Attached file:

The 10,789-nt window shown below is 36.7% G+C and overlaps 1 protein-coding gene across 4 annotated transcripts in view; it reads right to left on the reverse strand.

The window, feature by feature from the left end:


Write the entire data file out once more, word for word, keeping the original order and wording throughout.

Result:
The 10,789-nt window shown below is 36.7% G+C and overlaps 1 protein-coding gene across 4 annotated transcripts in view; it reads right to left on the reverse strand.

The window, feature by feature from the left end: